Third, these operations by the Treasury create no new net financial assets for the non-government sector (and can in fact reduce its net saving by reducing interest paid on the national debt as bonds are replaced by reserve balances earning 0.25%). Any increase in aggregate spending would thereby require the private sector to spend more out of existing income or dissaving, as opposed to additional spending out of additional income. The commonly held view that “more money” necessarily creates spending confuses “more money” with “more income.” QE—whether “Fed style” or “Treasury style”—creates the former via an asset swap; on the other hand, a true helicopter drop would create the latter as it raises the net financial assets of the private sector. Again, “money” doesn’t spend itself. Further, by definition, spending more out of existing income is a re-leveraging of private sector balance sheets. This is highly unlikely in the current balance-sheet recession and is aside from the fact that QE again does nothing to facilitate more spending or credit creation beyond what is already possible without QE. The exception is that QE may reduce interest rates, particularly if the Fed or (in this case) the Treasury sets a fixed bid and offers to purchase all bonds offered for sale at that price—though this again may not lead to more credit creation in a balance-sheet recession and has the negative effect of reducing the net interest income of the private sector. (As an aside, a key difficulty neoclassical economists are having at the moment is they do not recognize the difference between a balance-sheet recession and their own flawed understanding of Keynes’s liquidity trap.)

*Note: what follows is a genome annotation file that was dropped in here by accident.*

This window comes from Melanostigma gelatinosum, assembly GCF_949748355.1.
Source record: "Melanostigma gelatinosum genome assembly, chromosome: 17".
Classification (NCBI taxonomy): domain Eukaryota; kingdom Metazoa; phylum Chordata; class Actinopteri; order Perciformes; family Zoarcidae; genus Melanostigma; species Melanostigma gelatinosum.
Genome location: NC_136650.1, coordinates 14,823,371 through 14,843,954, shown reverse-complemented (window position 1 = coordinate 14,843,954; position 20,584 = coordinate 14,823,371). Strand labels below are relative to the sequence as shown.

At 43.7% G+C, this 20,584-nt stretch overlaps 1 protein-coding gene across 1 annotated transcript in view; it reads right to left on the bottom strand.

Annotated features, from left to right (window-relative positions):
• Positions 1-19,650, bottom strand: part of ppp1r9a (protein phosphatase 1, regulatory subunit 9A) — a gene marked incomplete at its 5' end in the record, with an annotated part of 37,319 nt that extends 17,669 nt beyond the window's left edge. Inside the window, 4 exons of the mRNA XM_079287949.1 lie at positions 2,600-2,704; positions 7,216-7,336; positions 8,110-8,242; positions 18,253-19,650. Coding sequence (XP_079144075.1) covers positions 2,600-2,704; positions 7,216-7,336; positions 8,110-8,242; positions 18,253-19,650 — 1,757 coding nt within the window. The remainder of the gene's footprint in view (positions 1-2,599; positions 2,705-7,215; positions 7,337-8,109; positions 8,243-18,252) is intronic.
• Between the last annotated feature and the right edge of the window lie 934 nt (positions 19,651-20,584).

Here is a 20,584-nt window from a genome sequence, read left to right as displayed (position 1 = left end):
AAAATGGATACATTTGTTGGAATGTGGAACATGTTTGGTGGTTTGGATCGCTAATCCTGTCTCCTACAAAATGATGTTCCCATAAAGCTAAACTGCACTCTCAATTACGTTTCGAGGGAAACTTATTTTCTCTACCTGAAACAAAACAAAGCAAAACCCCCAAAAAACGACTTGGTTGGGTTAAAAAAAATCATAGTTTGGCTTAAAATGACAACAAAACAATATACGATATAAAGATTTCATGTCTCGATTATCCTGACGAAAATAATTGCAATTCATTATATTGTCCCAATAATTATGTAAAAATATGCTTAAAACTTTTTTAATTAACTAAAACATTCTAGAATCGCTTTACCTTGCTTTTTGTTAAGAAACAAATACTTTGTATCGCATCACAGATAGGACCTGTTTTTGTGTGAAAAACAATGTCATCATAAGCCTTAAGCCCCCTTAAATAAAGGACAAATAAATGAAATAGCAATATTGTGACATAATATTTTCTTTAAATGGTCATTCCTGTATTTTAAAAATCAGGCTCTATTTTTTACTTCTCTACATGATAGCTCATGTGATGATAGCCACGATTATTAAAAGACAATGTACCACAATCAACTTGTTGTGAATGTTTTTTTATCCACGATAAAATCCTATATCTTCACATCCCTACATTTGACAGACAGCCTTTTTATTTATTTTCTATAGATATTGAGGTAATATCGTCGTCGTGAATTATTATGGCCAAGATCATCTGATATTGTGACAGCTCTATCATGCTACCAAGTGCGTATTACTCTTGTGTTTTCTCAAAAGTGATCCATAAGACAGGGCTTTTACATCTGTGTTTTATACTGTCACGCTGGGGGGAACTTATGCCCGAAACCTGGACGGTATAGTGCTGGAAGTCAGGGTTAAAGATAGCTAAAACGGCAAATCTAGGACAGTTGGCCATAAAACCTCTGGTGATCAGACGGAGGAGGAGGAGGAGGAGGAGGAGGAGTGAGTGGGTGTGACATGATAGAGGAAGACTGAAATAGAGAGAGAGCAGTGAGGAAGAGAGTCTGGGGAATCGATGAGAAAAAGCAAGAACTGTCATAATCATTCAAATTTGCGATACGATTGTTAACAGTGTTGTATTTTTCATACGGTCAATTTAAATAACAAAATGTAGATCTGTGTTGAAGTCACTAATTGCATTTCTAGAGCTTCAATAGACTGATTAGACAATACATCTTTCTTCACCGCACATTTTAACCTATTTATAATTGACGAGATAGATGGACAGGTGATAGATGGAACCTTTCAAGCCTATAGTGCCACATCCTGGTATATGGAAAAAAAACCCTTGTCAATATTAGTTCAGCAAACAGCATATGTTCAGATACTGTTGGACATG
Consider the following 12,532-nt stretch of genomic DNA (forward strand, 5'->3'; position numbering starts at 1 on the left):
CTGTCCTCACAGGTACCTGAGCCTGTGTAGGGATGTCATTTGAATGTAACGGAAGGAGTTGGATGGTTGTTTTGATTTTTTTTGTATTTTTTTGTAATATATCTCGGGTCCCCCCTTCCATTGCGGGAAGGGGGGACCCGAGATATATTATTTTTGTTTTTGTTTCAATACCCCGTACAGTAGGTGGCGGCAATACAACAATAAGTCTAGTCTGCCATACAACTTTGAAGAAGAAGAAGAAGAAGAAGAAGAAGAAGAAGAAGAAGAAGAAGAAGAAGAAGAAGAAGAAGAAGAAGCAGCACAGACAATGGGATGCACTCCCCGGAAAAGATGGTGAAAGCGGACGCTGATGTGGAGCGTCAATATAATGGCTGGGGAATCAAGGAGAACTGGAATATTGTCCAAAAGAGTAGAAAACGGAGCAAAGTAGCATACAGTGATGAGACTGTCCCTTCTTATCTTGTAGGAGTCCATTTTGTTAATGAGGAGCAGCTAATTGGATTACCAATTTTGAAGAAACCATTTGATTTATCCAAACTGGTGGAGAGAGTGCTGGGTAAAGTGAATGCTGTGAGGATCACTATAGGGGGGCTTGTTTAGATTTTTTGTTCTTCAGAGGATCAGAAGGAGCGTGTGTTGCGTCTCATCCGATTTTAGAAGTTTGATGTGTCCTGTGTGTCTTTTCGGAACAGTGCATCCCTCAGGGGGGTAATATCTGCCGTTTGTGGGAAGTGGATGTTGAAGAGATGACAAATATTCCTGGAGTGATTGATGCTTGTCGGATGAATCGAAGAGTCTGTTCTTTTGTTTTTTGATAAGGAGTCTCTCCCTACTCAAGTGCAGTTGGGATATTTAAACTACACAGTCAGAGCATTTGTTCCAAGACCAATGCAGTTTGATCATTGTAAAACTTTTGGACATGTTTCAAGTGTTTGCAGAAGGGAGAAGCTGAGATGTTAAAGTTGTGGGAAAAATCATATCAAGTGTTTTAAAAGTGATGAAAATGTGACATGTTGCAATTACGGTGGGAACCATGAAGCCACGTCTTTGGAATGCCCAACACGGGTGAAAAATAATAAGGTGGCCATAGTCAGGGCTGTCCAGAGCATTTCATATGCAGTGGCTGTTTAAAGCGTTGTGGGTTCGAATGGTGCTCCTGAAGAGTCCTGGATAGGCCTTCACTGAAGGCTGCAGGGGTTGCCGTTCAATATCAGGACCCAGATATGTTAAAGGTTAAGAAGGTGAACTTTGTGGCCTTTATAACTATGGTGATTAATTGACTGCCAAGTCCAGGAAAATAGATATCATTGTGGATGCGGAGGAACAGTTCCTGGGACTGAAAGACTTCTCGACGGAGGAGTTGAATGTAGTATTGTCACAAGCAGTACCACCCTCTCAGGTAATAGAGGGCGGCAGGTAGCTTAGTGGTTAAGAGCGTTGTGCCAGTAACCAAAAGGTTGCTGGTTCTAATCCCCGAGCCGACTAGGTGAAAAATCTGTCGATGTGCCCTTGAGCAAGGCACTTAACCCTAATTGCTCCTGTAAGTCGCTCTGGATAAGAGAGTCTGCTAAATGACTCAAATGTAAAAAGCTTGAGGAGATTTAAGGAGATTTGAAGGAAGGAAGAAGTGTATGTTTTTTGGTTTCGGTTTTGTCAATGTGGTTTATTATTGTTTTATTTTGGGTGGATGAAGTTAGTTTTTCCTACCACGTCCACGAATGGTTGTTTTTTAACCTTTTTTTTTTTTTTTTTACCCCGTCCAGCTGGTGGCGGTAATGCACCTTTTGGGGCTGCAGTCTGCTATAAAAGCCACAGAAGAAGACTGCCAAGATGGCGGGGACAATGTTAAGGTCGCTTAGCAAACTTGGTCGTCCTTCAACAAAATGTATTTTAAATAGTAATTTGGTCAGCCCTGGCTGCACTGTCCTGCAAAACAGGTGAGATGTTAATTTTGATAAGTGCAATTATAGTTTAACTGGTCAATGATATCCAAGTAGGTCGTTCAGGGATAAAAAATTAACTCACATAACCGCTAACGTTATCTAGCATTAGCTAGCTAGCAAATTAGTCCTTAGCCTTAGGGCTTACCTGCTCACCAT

8. The debt ceiling crisis is averted, as US debt outstanding has been reduced by the dollar value of the minted coin, and can continue to be reduced as desired. This simple asset swap demonstrates that the self-imposed constraints of the debt-ceiling, counting Treasury securities held by the Fed against the debt ceiling, and forbidding the Fed from “lending” to the Treasury directly are just that—self-imposed—and are not operational constraints at all. The only constraint is in the flawed understanding of the monetary system that is standard today among the macroeconomists writing textbooks and advising policymakers, or acting as policymakers themselves. From points 6 and 7 above, this asset swap is not inflationary—spending without issuing bonds is not any more inflationary than spending with bond sales, as I explained here and here.